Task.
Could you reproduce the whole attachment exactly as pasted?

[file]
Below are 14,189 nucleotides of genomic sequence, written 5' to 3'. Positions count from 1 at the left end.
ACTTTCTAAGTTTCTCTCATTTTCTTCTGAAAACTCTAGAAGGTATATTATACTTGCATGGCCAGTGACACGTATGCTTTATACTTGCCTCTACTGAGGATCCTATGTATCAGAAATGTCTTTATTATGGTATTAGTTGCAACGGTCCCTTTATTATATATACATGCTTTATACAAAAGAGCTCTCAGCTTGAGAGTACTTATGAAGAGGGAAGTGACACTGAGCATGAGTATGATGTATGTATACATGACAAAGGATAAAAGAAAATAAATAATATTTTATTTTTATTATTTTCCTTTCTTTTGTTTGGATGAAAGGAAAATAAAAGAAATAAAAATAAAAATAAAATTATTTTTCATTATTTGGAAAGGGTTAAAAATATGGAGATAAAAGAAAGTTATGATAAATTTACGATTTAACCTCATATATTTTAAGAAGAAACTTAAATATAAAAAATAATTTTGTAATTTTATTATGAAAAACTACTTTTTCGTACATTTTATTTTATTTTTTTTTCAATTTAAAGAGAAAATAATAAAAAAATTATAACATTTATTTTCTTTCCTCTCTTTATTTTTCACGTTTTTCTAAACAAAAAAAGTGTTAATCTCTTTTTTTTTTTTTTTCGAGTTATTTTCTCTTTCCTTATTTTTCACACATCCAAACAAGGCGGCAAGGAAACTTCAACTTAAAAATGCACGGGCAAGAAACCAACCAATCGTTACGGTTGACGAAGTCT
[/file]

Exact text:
Below are 14,189 nucleotides of genomic sequence, written 5' to 3'. Positions count from 1 at the left end.
ACTTTCTAAGTTTCTCTCATTTTCTTCTGAAAACTCTAGAAGGTATATTATACTTGCATGGCCAGTGACACGTATGCTTTATACTTGCCTCTACTGAGGATCCTATGTATCAGAAATGTCTTTATTATGGTATTAGTTGCAACGGTCCCTTTATTATATATACATGCTTTATACAAAAGAGCTCTCAGCTTGAGAGTACTTATGAAGAGGGAAGTGACACTGAGCATGAGTATGATGTATGTATACATGACAAAGGATAAAAGAAAATAAATAATATTTTATTTTTATTATTTTCCTTTCTTTTGTTTGGATGAAAGGAAAATAAAAGAAATAAAAATAAAAATAAAATTATTTTTCATTATTTGGAAAGGGTTAAAAATATGGAGATAAAAGAAAGTTATGATAAATTTACGATTTAACCTCATATATTTTAAGAAGAAACTTAAATATAAAAAATAATTTTGTAATTTTATTATGAAAAACTACTTTTTCGTACATTTTATTTTATTTTTTTTTCAATTTAAAGAGAAAATAATAAAAAAATTATAACATTTATTTTCTTTCCTCTCTTTATTTTTCACGTTTTTCTAAACAAAAAAAGTGTTAATCTCTTTTTTTTTTTTTTTCGAGTTATTTTCTCTTTCCTTATTTTTCACACATCCAAACAAGGCGGCAAGGAAACTTCAACTTAAAAATGCACGGGCAAGAAACCAACCAATCGTTACGGTTGACGAAGTCT